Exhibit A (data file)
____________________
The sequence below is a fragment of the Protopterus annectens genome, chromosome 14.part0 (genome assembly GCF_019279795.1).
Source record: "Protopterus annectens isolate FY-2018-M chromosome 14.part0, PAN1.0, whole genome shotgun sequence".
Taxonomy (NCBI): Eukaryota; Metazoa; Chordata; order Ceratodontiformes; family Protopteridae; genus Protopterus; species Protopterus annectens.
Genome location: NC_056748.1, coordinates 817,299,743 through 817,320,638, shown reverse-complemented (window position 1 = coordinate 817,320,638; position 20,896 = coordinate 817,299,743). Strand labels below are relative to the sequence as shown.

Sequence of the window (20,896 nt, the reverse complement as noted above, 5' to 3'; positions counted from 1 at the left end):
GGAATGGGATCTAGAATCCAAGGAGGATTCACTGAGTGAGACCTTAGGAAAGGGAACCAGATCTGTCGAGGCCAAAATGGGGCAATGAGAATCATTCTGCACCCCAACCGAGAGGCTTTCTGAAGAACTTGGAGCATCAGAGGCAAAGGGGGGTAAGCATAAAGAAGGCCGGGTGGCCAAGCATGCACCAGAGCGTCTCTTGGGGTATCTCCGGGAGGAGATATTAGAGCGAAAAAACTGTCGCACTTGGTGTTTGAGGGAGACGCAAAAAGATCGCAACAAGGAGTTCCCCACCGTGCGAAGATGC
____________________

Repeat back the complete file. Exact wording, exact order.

The sequence below is a fragment of the Protopterus annectens genome, chromosome 14.part0 (genome assembly GCF_019279795.1).
Source record: "Protopterus annectens isolate FY-2018-M chromosome 14.part0, PAN1.0, whole genome shotgun sequence".
Taxonomy (NCBI): Eukaryota; Metazoa; Chordata; order Ceratodontiformes; family Protopteridae; genus Protopterus; species Protopterus annectens.
Genome location: NC_056748.1, coordinates 817,299,743 through 817,320,638, shown reverse-complemented (window position 1 = coordinate 817,320,638; position 20,896 = coordinate 817,299,743). Strand labels below are relative to the sequence as shown.

Sequence of the window (20,896 nt, the reverse complement as noted above, 5' to 3'; positions counted from 1 at the left end):
GGAATGGGATCTAGAATCCAAGGAGGATTCACTGAGTGAGACCTTAGGAAAGGGAACCAGATCTGTCGAGGCCAAAATGGGGCAATGAGAATCATTCTGCACCCCAACCGAGAGGCTTTCTGAAGAACTTGGAGCATCAGAGGCAAAGGGGGGTAAGCATAAAGAAGGCCGGGTGGCCAAGCATGCACCAGAGCGTCTCTTGGGGTATCTCCGGGAGGAGATATTAGAGCGAAAAAACTGTCGCACTTGGTGTTTGAGGGAGACGCAAAAAGATCGCAACAAGGAGTTCCCCACCGTGCGAAGATGC